For Stephen Adly Guirgis, the Long Road Back to a First Love: Acting

For Stephen Adly Guirgis, the Long Road Back to a First Love: Acting


What nagged at him was the guilty prospect of letting down his co-star, Treat Williams, who was already a movie star when Mr. Guirgis was in college. A veteran Mamet actor, Mr. Williams now lives year-round not far from the playhouse, on 16 rolling acres with a little orchard and a pond. His excitement about doing the play — a verbally explosive dissection of male power dynamics, set in a Chicago junk shop — had been palpable in the months leading up to production.

“He would always text me or leave voice mails like ‘I can’t wait to do this,’” said Mr. Guirgis, who is 52 to Mr. Williams’s 65. “And sometimes I wouldn’t call him back because I didn’t know what to say.”

If casting Mr. Guirgis was a risk, Mr. Rubin — who first directed him in the late 1990s and “never got over thinking of him as an actor” — says he didn’t believe Mr. Guirgis would cancel on him.

“When he was writing, he was regretting not acting,” Mr. Rubin said. “He procrastinated as a writer, he had trouble as a writer, but he never had trouble as an actor.”

Mr. Guirgis arrived in Dorset only an hour before the “American Buffalo” meet-and-greet, a first-day ritual where the theater staff and visiting artists introduce themselves to one another. He was a day later than originally expected; he had put off traveling as long as possible. That morning in New York, when he caught a train at Penn Station, he took a photograph of himself with his ticket and texted it to the people he’s closest to, to show that he really was going.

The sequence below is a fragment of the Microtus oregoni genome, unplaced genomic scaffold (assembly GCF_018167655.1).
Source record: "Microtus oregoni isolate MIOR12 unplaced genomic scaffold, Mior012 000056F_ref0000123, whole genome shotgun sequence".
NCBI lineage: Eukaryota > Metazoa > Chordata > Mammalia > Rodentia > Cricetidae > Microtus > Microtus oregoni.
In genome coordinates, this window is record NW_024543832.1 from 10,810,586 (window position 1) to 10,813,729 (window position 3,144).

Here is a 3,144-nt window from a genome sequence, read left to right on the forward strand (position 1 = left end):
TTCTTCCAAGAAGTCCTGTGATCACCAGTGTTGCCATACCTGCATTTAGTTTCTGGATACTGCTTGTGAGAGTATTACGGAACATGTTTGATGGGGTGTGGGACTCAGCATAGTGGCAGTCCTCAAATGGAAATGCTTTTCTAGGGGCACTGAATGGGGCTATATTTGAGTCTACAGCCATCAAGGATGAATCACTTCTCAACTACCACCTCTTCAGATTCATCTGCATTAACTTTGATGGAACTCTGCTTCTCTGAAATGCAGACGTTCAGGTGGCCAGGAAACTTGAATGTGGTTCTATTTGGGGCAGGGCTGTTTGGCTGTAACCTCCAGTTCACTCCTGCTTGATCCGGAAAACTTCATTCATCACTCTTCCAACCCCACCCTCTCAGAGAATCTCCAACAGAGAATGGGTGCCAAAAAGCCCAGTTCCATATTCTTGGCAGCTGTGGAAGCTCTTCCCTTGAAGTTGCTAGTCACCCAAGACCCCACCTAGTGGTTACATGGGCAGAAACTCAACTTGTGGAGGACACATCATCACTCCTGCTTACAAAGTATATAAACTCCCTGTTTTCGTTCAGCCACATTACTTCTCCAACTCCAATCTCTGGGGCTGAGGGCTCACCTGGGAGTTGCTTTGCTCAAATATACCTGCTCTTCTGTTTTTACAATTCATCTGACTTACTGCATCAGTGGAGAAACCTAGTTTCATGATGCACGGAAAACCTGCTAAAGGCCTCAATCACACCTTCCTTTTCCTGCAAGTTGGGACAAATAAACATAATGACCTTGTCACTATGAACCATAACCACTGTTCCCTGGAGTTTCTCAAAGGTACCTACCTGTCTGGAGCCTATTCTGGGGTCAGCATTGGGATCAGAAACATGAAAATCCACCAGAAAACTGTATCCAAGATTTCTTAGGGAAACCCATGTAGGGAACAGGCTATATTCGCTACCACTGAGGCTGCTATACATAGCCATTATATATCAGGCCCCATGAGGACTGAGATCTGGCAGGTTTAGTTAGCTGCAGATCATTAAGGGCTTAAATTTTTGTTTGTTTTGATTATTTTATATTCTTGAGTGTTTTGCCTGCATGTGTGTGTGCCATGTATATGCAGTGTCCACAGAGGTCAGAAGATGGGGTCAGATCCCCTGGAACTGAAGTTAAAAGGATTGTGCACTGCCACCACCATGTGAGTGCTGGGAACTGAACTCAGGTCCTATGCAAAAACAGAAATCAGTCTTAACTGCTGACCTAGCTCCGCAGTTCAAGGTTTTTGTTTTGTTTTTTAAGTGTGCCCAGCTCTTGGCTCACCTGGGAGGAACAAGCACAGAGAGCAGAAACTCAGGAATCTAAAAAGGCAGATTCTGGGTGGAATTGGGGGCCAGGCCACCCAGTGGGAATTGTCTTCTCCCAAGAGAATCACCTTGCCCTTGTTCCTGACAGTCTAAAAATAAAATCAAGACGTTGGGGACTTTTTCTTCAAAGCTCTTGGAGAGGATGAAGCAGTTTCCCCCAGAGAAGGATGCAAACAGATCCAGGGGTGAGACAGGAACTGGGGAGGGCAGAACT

“And they needed to see that — the proof,” he said.

In the lobby of the playhouse, he sat down with Mr. Williams — who plays a shady character nicknamed Teach, the Robert Duvall role in the 1977 Broadway premiere — and the third member of the cast, Oliver Palmer, a 23-year-old fresh out of the Tisch School of the Arts at New York University. When it was Mr. Guirgis’s turn to introduce himself to the room, he offered to hold a writing workshop if anyone was interested. “But after I learn the lines,” he added, and got a big laugh.